Background: Brain-derived neurotrophic factor (BDNF) is a type of growth factor that promotes growth and survival of neurons. Fetal exposure to opiates can lead to postnatal withdrawal syndrome, which is referred as neonatal abstinence syndrome (NAS). Preclinical and clinical studies have shown an association between opiates exposure and alteration in BDNF expression in the brain and serum levels in adult. However, to date, there are no data available on the effects of opiate exposure on BDNF levels in infant who are exposed to opiates in utero and whether BDNF level may correlate with the severity of NAS. Objective: To compare plasma BDNF levels among NAS and non-NAS infants and to determine the correlation of BDNF levels and the severity of NAS. Methods: This is a prospective cohort study with no intervention involved. Infants ≥35 weeks of gestation were enrolled. BDNF level was measured using enzyme-linked immunosorbent assay technique from blood samples drawn within 48 h of life. The severity of NAS was determined by the length of hospital stay, number of medications required to treat NAS. Results: 67 infants were enrolled, 34 NAS and 33 non-NAS. Mean gestational age did not differ between the two groups. Mean birth weight of NAS infants was significantly lower than the non-NAS infants (3,070 ± 523 vs. 3,340 ± 459 g, p = 0.028). Mean BDNF level in NAS group was 252.2 ± 91.6 ng/ml, significantly higher than 211.3 ± 66.3 ng/ml in the non-NAS group (p = 0.04). There were no differences in BDNF levels between NAS infants that required one medication vs. more than one medication (254 ± 91 vs. 218 ± 106 ng/ml, p = 0.47). There was no correlation between the BDNF levels and length of hospital stay (p = 0.68) among NAS infants. Overall, there were no significant correlations between BDNF levels and NAS scores except at around 15 h after admission (correlation 0.35, p = 0.045). Conclusion: Plasma BDNF level was significantly increased in NAS infants during the first 48 h when compared to non-NAS infants. The correlations between plasma BDNF levels and the severity of NAS warrant further study. These results suggest that BDNF may play a neuromodulatory role during withdrawal after in utero opiate exposure.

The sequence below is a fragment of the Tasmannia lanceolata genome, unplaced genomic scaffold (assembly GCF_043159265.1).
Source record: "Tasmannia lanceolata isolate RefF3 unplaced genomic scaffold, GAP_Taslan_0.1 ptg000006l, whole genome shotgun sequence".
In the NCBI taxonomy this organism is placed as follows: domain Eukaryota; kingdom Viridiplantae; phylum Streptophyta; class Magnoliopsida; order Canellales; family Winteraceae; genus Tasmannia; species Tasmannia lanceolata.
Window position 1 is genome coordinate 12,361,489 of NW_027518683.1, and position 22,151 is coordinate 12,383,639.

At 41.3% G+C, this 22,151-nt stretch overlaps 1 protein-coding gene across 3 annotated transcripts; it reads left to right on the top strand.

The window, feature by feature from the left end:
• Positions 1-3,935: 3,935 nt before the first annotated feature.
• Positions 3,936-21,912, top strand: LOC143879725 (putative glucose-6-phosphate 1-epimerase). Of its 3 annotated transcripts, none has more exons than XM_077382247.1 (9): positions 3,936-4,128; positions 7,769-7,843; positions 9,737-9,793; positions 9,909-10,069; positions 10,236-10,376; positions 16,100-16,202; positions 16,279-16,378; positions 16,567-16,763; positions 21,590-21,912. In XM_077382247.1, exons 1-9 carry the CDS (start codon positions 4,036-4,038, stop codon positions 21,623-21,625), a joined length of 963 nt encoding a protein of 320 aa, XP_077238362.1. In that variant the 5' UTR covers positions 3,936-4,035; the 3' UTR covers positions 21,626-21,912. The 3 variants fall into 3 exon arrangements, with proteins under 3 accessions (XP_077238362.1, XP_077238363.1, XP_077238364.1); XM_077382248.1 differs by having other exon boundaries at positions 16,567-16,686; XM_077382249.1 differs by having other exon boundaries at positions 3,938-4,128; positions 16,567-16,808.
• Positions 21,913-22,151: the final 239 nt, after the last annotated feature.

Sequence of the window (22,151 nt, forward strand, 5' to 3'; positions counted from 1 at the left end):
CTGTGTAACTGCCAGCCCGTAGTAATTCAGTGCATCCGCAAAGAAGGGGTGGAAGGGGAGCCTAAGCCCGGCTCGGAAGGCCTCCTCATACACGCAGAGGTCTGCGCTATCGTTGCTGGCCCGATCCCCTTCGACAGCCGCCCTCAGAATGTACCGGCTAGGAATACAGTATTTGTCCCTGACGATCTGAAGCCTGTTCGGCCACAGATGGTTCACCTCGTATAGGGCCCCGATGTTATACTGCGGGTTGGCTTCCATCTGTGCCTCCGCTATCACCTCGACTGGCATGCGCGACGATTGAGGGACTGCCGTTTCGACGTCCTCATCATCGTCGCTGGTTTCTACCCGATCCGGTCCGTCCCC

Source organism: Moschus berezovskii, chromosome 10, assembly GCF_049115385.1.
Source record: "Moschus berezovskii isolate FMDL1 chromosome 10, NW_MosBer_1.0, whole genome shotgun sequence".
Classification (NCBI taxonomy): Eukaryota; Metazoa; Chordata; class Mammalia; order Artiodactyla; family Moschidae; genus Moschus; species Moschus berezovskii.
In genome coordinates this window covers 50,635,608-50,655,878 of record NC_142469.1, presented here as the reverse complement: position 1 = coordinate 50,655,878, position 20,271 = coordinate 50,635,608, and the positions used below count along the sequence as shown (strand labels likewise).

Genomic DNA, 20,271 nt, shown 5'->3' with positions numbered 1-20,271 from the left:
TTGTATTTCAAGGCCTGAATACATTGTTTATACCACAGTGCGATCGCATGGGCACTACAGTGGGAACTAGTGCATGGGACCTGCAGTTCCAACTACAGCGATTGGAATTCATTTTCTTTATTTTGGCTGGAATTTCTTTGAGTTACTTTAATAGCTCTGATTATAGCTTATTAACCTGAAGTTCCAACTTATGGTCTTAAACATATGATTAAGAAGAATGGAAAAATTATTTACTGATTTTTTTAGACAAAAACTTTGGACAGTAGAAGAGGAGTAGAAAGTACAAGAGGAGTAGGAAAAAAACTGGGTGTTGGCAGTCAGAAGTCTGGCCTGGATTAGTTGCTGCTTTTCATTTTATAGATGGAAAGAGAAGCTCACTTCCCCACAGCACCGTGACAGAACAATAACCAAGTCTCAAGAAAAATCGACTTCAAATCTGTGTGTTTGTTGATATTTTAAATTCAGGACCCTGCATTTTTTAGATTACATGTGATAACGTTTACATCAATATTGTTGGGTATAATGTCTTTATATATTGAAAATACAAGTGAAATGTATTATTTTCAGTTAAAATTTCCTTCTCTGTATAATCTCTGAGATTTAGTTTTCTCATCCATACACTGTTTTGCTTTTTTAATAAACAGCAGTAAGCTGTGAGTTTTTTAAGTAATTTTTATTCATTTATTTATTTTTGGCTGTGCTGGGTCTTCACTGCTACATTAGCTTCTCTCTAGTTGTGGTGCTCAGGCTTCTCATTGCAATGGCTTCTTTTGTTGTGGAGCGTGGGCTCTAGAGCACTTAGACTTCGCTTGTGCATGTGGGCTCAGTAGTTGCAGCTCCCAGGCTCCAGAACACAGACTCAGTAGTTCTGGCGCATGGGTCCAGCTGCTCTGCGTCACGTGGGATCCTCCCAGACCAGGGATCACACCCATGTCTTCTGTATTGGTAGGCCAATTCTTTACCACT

|Journal||Frontiers in Pediatrics|
|State||Published - Nov 3 2017|
Bibliographical notePublisher Copyright:
© 2017 Subedi, Huang, Pant, Westgate, Bada, Bauer, Giannone and Sithisarn.
- Brain derived neurotrophic factor
- Effect of opiate exposure
- Intrauterine opiate exposure
- Neonatal abstinence syndrome
- Neurobehavioral outcome
ASJC Scopus subject areas
- Pediatrics, Perinatology, and Child Health